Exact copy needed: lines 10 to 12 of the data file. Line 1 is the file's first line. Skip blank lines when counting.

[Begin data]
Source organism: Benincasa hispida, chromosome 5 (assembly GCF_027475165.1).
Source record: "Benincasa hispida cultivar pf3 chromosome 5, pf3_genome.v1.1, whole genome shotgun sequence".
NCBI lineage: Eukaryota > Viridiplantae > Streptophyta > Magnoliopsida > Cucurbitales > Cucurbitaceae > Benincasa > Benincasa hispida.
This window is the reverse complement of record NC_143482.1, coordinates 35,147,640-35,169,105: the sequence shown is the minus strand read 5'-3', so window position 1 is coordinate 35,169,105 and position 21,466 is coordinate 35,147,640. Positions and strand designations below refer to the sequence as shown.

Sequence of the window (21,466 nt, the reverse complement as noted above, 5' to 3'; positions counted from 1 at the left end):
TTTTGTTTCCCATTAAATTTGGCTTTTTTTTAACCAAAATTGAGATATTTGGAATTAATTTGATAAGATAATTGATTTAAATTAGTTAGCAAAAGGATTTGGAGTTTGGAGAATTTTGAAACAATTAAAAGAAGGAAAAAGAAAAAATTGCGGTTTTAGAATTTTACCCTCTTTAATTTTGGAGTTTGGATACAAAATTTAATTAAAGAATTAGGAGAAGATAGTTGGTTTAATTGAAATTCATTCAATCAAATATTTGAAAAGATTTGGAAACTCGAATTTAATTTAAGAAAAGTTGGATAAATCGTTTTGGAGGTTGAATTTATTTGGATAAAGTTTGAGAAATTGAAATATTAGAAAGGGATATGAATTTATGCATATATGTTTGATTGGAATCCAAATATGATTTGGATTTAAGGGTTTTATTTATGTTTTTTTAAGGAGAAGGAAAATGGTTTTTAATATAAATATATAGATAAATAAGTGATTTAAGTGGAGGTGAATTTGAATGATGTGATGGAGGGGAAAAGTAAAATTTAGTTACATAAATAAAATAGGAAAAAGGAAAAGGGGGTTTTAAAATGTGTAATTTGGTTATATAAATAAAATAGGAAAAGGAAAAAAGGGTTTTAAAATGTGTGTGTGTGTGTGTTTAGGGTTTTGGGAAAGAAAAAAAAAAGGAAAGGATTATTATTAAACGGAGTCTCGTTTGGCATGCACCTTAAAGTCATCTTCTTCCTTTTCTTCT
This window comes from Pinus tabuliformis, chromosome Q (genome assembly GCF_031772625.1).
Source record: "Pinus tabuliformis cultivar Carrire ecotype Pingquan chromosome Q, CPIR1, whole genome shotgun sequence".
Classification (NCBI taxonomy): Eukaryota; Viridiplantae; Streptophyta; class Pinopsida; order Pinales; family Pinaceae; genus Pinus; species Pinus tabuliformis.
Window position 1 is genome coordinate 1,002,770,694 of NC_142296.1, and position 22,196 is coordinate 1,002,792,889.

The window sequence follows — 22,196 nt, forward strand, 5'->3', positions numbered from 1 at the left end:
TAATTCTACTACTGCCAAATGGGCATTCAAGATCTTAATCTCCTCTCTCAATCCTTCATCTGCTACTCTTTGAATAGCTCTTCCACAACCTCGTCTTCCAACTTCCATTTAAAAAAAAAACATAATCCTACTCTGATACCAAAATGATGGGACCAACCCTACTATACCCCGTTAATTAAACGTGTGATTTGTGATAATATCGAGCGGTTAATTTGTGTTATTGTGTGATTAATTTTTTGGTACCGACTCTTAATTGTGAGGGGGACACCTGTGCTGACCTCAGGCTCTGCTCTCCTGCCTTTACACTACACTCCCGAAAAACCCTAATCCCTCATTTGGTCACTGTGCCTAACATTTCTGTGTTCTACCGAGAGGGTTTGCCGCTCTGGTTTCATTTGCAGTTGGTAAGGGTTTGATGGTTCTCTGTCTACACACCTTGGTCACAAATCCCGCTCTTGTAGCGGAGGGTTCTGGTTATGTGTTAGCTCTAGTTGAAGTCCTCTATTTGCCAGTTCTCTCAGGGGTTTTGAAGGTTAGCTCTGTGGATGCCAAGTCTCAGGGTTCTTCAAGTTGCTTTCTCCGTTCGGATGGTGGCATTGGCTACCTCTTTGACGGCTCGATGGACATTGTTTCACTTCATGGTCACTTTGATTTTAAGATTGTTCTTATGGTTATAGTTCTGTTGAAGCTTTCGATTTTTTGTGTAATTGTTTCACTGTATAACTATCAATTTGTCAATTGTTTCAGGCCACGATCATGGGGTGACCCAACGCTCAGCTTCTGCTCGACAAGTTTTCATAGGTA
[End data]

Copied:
Window position 1 is genome coordinate 1,002,770,694 of NC_142296.1, and position 22,196 is coordinate 1,002,792,889.

The window sequence follows — 22,196 nt, forward strand, 5'->3', positions numbered from 1 at the left end:
TAATTCTACTACTGCCAAATGGGCATTCAAGATCTTAATCTCCTCTCTCAATCCTTCATCTGCTACTCTTTGAATAGCTCTTCCACAACCTCGTCTTCCAACTTCCATTTAAAAAAAAAACATAATCCTACTCTGATACCAAAATGATGGGACCAACCCTACTATACCCCGTTAATTAAACGTGTGATTTGTGATAATATCGAGCGGTTAATTTGTGTTATTGTGTGATTAATTTTTTGGTACCGACTCTTAATTGTGAGGGGGACACCTGTGCTGACCTCAGGCTCTGCTCTCCTGCCTTTACACTACACTCCCGAAAAACCCTAATCCCTCATTTGGTCACTGTGCCTAACATTTCTGTGTTCTACCGAGAGGGTTTGCCGCTCTGGTTTCATTTGCAGTTGGTAAGGGTTTGATGGTTCTCTGTCTACACACCTTGGTCACAAATCCCGCTCTTGTAGCGGAGGGTTCTGGTTATGTGTTAGCTCTAGTTGAAGTCCTCTATTTGCCAGTTCTCTCAGGGGTTTTGAAGGTTAGCTCTGTGGATGCCAAGTCTCAGGGTTCTTCAAGTTGCTTTCTCCGTTCGGATGGTGGCATTGGCTACCTCTTTGACGGCTCGATGGACATTGTTTCACTTCATGGTCACTTTGATTTTAAGATTGTTCTTATGGTTATAGTTCTGTTGAAGCTTTCGATTTTTTGTGTAATTGTTTCACTGTATAACTATCAATTTGTCAATTGTTTCAGGCCACGATCATGGGGTGACCCAACGCTCAGCTTCTGCTCGACAAGTTTTCATAGGTA